Motion sickness as a predictor of postoperative vomiting in children aged 1-16 years

Mark Thomas, Greg Woodhead, Nadia Masood, Richard Howard

Research output: Contribution to journalArticle

14 Citations (Scopus)


Background: Motion sickness (MS) may be a risk factor for postoperative vomiting (POV), but its independent predictive value in children is not known.

Methods: A convenience sample of 70 consecutive patients aged 1-16 years scheduled for elective surgery were questioned, a history of MS was sought and patients were observed for the subsequent development of POV.

Results: The overall incidence of POV was 29%. Fourteen children (20%) had a history of MS; MS-positive children were more likely to vomit than those who were MS-negative (P < 0.01). The type of surgery, use of opioids or prophylactic antiemetics did not differ significantly between the groups. The sensitivity of MS as a predictor of POV is 45% and the specificity 90%, giving a positive predictive value of 64.3% and a negative predictive value of 80.4%.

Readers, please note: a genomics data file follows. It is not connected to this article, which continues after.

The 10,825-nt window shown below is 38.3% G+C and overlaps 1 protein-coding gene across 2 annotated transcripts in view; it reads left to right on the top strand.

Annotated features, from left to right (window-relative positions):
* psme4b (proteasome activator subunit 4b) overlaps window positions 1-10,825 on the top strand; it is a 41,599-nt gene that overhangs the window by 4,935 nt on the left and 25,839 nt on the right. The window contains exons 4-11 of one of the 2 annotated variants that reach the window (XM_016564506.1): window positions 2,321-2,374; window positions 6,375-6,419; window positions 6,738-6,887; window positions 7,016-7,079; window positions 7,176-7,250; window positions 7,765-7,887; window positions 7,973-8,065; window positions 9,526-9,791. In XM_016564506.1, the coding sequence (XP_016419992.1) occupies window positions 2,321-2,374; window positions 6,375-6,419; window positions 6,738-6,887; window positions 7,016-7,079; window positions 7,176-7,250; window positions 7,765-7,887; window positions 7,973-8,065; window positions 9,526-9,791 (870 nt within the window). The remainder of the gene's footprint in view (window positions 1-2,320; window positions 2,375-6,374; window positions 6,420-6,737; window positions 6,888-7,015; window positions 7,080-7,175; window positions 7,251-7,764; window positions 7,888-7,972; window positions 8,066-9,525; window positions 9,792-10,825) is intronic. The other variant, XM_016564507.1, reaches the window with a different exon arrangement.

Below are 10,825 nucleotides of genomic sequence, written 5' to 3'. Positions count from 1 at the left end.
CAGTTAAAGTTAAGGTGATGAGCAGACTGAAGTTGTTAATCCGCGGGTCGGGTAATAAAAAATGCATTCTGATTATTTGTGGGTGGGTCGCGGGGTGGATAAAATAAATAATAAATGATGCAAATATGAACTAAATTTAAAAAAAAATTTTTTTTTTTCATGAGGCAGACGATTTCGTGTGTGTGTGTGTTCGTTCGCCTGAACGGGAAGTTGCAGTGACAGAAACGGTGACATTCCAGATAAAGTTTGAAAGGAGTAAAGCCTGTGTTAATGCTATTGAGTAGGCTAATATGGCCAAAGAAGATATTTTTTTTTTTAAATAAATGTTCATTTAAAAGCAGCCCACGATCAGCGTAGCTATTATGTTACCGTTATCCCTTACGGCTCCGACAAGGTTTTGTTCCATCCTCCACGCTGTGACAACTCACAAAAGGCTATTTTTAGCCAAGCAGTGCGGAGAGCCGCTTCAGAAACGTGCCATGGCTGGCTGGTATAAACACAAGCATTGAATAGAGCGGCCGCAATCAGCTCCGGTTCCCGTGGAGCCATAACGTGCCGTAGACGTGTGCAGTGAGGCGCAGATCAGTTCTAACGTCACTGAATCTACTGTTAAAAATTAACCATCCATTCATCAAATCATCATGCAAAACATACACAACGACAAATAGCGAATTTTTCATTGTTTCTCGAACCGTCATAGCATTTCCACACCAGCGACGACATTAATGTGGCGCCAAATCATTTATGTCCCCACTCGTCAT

Conclusion: Motion sickness is associated with POV in this group of children, but its positive predictive value is fairly low.

Original languageEnglish
Pages (from-to)61-63
Number of pages3
JournalPediatric Anesthesia
Issue number1
Early online date26 Jun 2006
Publication statusPublished - Jan 2007


  • pediatric
  • motion sickness
  • postoperative vomiting
  • pediatric-patients
  • prophylactic ondansetron
  • unanticipated admission
  • ambulatory surgery
  • previous history
  • nausea
  • emesis
  • metaanalysis
  • granisetron


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